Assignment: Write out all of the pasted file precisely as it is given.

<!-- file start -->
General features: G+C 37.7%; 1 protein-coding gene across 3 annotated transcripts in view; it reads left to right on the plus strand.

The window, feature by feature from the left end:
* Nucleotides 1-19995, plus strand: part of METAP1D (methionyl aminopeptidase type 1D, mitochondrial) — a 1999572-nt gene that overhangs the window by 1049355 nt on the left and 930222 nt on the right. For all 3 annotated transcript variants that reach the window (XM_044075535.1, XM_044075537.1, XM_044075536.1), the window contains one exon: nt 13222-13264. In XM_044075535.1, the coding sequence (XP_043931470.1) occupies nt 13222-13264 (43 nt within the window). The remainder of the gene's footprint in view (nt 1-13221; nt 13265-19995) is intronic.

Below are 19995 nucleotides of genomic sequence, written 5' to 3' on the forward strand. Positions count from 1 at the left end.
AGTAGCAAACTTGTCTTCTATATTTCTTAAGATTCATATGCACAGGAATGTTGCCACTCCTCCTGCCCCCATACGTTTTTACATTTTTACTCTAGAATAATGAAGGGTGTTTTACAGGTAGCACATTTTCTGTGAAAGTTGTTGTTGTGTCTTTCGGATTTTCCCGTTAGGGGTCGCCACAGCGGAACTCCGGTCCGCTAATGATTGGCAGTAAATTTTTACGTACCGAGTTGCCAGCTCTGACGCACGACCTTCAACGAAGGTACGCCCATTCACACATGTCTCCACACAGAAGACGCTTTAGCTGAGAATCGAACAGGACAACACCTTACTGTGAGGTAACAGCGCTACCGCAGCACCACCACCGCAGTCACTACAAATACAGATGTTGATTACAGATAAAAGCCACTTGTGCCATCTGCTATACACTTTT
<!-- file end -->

General features: G+C 37.7%; 1 protein-coding gene across 3 annotated transcripts in view; it reads left to right on the plus strand.

The window, feature by feature from the left end:
* Nucleotides 1-19995, plus strand: part of METAP1D (methionyl aminopeptidase type 1D, mitochondrial) — a 1999572-nt gene that overhangs the window by 1049355 nt on the left and 930222 nt on the right. For all 3 annotated transcript variants that reach the window (XM_044075535.1, XM_044075537.1, XM_044075536.1), the window contains one exon: nt 13222-13264. In XM_044075535.1, the coding sequence (XP_043931470.1) occupies nt 13222-13264 (43 nt within the window). The remainder of the gene's footprint in view (nt 1-13221; nt 13265-19995) is intronic.

Below are 19995 nucleotides of genomic sequence, written 5' to 3' on the forward strand. Positions count from 1 at the left end.
AGTAGCAAACTTGTCTTCTATATTTCTTAAGATTCATATGCACAGGAATGTTGCCACTCCTCCTGCCCCCATACGTTTTTACATTTTTACTCTAGAATAATGAAGGGTGTTTTACAGGTAGCACATTTTCTGTGAAAGTTGTTGTTGTGTCTTTCGGATTTTCCCGTTAGGGGTCGCCACAGCGGAACTCCGGTCCGCTAATGATTGGCAGTAAATTTTTACGTACCGAGTTGCCAGCTCTGACGCACGACCTTCAACGAAGGTACGCCCATTCACACATGTCTCCACACAGAAGACGCTTTAGCTGAGAATCGAACAGGACAACACCTTACTGTGAGGTAACAGCGCTACCGCAGCACCACCACCGCAGTCACTACAAATACAGATGTTGATTACAGATAAAAGCCACTTGTGCCATCTGCTATACACTTTT